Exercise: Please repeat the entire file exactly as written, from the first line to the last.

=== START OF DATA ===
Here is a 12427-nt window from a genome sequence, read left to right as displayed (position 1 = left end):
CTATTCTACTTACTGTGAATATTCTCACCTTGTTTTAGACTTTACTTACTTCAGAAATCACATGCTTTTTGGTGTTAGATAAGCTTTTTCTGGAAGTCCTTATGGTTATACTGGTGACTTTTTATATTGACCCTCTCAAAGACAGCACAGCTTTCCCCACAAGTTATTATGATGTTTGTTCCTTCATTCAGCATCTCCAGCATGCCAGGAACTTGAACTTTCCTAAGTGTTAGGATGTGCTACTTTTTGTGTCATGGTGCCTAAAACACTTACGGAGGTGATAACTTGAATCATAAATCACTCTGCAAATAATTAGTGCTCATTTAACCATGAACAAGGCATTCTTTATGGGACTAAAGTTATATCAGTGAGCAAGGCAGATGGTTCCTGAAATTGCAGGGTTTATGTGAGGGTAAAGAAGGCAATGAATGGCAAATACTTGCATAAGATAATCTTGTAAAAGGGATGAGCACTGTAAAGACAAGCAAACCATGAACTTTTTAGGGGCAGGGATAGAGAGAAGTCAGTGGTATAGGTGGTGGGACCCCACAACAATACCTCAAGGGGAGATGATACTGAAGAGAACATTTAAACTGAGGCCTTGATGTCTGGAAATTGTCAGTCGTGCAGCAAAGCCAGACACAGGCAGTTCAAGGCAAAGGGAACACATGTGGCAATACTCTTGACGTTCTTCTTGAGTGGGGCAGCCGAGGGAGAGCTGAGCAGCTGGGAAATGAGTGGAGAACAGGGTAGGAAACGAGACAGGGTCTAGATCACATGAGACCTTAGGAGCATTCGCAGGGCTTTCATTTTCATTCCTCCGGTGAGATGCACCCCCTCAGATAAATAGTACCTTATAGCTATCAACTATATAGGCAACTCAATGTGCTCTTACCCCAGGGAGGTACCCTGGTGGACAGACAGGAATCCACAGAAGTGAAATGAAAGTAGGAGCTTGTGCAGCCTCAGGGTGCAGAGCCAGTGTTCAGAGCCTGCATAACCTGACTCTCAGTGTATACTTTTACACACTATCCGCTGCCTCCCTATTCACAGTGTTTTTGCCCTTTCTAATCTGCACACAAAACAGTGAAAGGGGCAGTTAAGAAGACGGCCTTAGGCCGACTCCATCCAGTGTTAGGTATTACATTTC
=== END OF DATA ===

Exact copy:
Here is a 12427-nt window from a genome sequence, read left to right as displayed (position 1 = left end):
CTATTCTACTTACTGTGAATATTCTCACCTTGTTTTAGACTTTACTTACTTCAGAAATCACATGCTTTTTGGTGTTAGATAAGCTTTTTCTGGAAGTCCTTATGGTTATACTGGTGACTTTTTATATTGACCCTCTCAAAGACAGCACAGCTTTCCCCACAAGTTATTATGATGTTTGTTCCTTCATTCAGCATCTCCAGCATGCCAGGAACTTGAACTTTCCTAAGTGTTAGGATGTGCTACTTTTTGTGTCATGGTGCCTAAAACACTTACGGAGGTGATAACTTGAATCATAAATCACTCTGCAAATAATTAGTGCTCATTTAACCATGAACAAGGCATTCTTTATGGGACTAAAGTTATATCAGTGAGCAAGGCAGATGGTTCCTGAAATTGCAGGGTTTATGTGAGGGTAAAGAAGGCAATGAATGGCAAATACTTGCATAAGATAATCTTGTAAAAGGGATGAGCACTGTAAAGACAAGCAAACCATGAACTTTTTAGGGGCAGGGATAGAGAGAAGTCAGTGGTATAGGTGGTGGGACCCCACAACAATACCTCAAGGGGAGATGATACTGAAGAGAACATTTAAACTGAGGCCTTGATGTCTGGAAATTGTCAGTCGTGCAGCAAAGCCAGACACAGGCAGTTCAAGGCAAAGGGAACACATGTGGCAATACTCTTGACGTTCTTCTTGAGTGGGGCAGCCGAGGGAGAGCTGAGCAGCTGGGAAATGAGTGGAGAACAGGGTAGGAAACGAGACAGGGTCTAGATCACATGAGACCTTAGGAGCATTCGCAGGGCTTTCATTTTCATTCCTCCGGTGAGATGCACCCCCTCAGATAAATAGTACCTTATAGCTATCAACTATATAGGCAACTCAATGTGCTCTTACCCCAGGGAGGTACCCTGGTGGACAGACAGGAATCCACAGAAGTGAAATGAAAGTAGGAGCTTGTGCAGCCTCAGGGTGCAGAGCCAGTGTTCAGAGCCTGCATAACCTGACTCTCAGTGTATACTTTTACACACTATCCGCTGCCTCCCTATTCACAGTGTTTTTGCCCTTTCTAATCTGCACACAAAACAGTGAAAGGGGCAGTTAAGAAGACGGCCTTAGGCCGACTCCATCCAGTGTTAGGTATTACATTTC